Lance Armstrong: The World’s Greatest Champion
John Murray; €11.85
JUDGING a book by its cover has rarely been so tempting: “the world’s greatest champion” proclaims this biography of seven-time Tour de France winner Lance Armstrong. And John Wilcockson does little to dissuade the reader that he is an Armstrong apologist.
The American cyclist divides opinion like few other sporting greats. On the face of it, here stands a remarkable athlete, one who defied medical opinion to survive testicular cancer, before going on to overcome one of sport’s toughest tests a record number of times. A hero to millions, and a champion of the worthiest of causes.
Others, however, see an arrogant, prickly character, and find it difficult to believe that his grandiose feats in a sport riddled with drugs were achieved while remaining whiter than white. Bold revelations by the likes of disgraced former team-mate Floyd Landis haven’t helped quash such fears.
Those with a foot in this camp won’t be surprised to hear that “brash” is the most prevalent descriptive term to describe Armstrong in this book.
Armstrong vigorously contests the oft-whispered notion that he doped his way to success, and with no little justification.
Despite being an obvious target, he has never tested positive, and last year made an unlikely comeback to professional cycling, partiality motivated by a desire to prove his innocence.
He even posted the results of his drug tests online, and went on to succeed where the likes of Michael Jordan failed, by completing a creditable sporting comeback, defying predictions by finishing third in Le Tour in 2009.
Fate has conspired against Armstrong’s hopes of an eighth victory this year, in what he says is his last Tour.
But he continues to be dogged by doping accusations, the latest of which are being investigated by a US district court.
And it’s against that backdrop that questions still hang over any Armstrong book.
That’s not to say Wilcockson’s exhaustive biography isn’t worth reading — if you put your pretence aside and evaluate it purely as a narrative, it is enthralling.
Few are more qualified to write such a project either: Wilcockson is a veteran cycling journalist who has covered more than 40 Tours de France.
However, even those who want to believe Armstrong’s remarkable achievements are pure may find it difficult not to be sceptical here.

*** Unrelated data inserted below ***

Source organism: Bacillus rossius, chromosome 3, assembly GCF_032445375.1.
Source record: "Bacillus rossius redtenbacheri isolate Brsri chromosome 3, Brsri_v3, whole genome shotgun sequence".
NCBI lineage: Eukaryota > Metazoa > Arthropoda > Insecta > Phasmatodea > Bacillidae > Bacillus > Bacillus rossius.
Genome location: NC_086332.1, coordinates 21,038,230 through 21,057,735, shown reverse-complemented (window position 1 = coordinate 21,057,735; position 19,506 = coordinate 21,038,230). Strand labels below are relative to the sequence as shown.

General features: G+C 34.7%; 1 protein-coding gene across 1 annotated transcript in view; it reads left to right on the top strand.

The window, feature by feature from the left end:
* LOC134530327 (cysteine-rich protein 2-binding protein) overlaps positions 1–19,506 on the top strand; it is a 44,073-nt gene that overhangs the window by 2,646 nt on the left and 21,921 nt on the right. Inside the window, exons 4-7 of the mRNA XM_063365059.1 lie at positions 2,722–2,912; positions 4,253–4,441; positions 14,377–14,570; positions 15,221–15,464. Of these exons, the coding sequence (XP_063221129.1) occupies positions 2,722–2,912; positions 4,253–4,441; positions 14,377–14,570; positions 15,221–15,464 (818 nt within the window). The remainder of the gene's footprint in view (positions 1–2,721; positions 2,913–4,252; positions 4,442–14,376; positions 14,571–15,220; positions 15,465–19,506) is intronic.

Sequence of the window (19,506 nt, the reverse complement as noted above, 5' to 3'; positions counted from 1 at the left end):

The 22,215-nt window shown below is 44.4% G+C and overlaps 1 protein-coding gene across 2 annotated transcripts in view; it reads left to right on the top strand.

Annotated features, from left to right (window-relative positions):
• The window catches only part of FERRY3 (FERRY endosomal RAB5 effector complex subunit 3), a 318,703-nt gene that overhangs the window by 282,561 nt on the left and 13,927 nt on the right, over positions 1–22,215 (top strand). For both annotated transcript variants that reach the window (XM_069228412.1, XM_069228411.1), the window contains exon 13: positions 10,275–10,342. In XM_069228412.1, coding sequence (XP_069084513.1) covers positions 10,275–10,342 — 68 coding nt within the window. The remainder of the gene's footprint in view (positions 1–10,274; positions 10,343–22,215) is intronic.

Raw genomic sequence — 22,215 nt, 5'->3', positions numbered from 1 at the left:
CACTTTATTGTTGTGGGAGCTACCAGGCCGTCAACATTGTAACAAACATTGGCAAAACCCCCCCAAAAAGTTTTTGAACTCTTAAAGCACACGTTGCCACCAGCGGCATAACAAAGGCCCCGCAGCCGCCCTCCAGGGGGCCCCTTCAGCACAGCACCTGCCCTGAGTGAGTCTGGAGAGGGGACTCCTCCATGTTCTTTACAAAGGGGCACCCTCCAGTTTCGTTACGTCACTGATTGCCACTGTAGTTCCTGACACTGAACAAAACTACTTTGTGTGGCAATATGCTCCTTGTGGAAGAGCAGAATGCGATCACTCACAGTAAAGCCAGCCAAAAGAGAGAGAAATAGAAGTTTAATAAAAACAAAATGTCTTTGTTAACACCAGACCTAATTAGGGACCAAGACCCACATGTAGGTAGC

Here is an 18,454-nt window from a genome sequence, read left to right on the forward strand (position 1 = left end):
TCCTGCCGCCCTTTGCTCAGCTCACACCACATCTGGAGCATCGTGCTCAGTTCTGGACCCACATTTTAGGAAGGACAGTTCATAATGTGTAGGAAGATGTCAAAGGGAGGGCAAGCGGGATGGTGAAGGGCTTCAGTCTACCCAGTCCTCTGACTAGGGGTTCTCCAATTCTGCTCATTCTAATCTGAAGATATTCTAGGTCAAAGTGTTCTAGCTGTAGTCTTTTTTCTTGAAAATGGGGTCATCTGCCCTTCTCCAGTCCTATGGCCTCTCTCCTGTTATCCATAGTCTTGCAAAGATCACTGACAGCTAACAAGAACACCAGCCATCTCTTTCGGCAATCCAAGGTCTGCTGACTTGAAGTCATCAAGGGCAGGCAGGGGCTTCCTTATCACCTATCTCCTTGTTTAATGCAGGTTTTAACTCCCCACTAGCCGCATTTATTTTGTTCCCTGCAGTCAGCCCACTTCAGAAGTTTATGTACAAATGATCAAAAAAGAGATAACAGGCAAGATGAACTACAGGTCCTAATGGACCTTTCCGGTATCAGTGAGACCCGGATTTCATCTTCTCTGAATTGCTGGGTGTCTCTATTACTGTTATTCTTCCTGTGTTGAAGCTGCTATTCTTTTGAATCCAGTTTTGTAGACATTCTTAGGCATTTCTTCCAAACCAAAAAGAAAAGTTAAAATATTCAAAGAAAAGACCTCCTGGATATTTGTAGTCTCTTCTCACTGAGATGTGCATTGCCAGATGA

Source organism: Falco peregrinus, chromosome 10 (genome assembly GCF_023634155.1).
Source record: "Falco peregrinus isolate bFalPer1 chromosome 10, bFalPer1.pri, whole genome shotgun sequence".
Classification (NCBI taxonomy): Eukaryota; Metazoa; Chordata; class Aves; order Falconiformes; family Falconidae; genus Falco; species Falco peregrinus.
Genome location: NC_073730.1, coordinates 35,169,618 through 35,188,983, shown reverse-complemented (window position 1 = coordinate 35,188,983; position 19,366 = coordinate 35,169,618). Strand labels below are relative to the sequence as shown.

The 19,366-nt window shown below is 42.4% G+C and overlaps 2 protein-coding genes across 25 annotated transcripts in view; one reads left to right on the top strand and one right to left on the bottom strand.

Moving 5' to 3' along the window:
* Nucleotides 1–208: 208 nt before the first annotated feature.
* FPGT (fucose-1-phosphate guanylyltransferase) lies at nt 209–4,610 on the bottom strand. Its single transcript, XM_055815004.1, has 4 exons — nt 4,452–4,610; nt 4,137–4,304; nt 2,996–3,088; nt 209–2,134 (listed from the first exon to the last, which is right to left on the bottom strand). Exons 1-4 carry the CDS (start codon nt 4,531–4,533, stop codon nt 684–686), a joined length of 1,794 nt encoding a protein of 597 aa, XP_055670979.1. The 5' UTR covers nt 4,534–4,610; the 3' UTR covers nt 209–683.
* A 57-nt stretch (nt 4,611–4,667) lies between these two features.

It is not clear whether Wilkinson came to the conclusion that Armstrong has no case to answer throughout the course of his comprehensive efforts — which see him interview more than 60 of the protagonists in the Armstrong story, including his estranged father, Terry.
And the depth of such interviews is superb, justifying the need for an external examination of Armstrong’s life and times, despite the presence of two autobiographies by the cyclist, and one by his mother, Linda.
But given the book’s blurb trades on Wilcockson’s “complete access to Armstrong and his inner circle”, one wonders whether he has paid the ultimate biographer’s price, whether he intended to or not.
Many journalists are guilty — subconsciously or otherwise — of currying favour with an athlete with a view to being selected to ghost-write their memoirs, or to achieve the level of access Wilcockson is given here.
Armstrong apparently gave Wilcockson carte blanche, and did not ask to see the book prior to it going to print. Given Wilcockson’s deference to Armstrong and the lack of scrutiny of some crucial material, it seems he needn’t have worried in any case.
Those hoping for a stern examination of the doubts surrounding Armstrong may therefore be disappointed. Nonetheless, to cast aside such apprehension is to maximise enjoyment of what is a skilled and vivid construction of one of modern sport’s most storied and complex characters.
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